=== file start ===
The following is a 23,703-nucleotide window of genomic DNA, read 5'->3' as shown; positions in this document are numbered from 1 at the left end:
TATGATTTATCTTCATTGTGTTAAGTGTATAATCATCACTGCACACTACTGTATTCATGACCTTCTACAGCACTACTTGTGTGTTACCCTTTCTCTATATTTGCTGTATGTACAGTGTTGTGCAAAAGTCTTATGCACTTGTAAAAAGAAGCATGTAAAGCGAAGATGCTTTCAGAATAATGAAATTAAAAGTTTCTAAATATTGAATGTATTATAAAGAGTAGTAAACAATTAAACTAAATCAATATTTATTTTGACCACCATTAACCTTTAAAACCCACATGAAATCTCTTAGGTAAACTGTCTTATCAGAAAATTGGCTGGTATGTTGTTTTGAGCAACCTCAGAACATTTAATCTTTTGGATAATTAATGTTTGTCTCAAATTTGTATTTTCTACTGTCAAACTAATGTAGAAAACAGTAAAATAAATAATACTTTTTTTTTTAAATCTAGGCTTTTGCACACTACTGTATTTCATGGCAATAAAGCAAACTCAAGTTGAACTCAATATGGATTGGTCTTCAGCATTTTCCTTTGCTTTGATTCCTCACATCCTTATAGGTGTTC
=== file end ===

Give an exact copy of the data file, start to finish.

The following is a 23,703-nucleotide window of genomic DNA, read 5'->3' as shown; positions in this document are numbered from 1 at the left end:
TATGATTTATCTTCATTGTGTTAAGTGTATAATCATCACTGCACACTACTGTATTCATGACCTTCTACAGCACTACTTGTGTGTTACCCTTTCTCTATATTTGCTGTATGTACAGTGTTGTGCAAAAGTCTTATGCACTTGTAAAAAGAAGCATGTAAAGCGAAGATGCTTTCAGAATAATGAAATTAAAAGTTTCTAAATATTGAATGTATTATAAAGAGTAGTAAACAATTAAACTAAATCAATATTTATTTTGACCACCATTAACCTTTAAAACCCACATGAAATCTCTTAGGTAAACTGTCTTATCAGAAAATTGGCTGGTATGTTGTTTTGAGCAACCTCAGAACATTTAATCTTTTGGATAATTAATGTTTGTCTCAAATTTGTATTTTCTACTGTCAAACTAATGTAGAAAACAGTAAAATAAATAATACTTTTTTTTTTAAATCTAGGCTTTTGCACACTACTGTATTTCATGGCAATAAAGCAAACTCAAGTTGAACTCAATATGGATTGGTCTTCAGCATTTTCCTTTGCTTTGATTCCTCACATCCTTATAGGTGTTC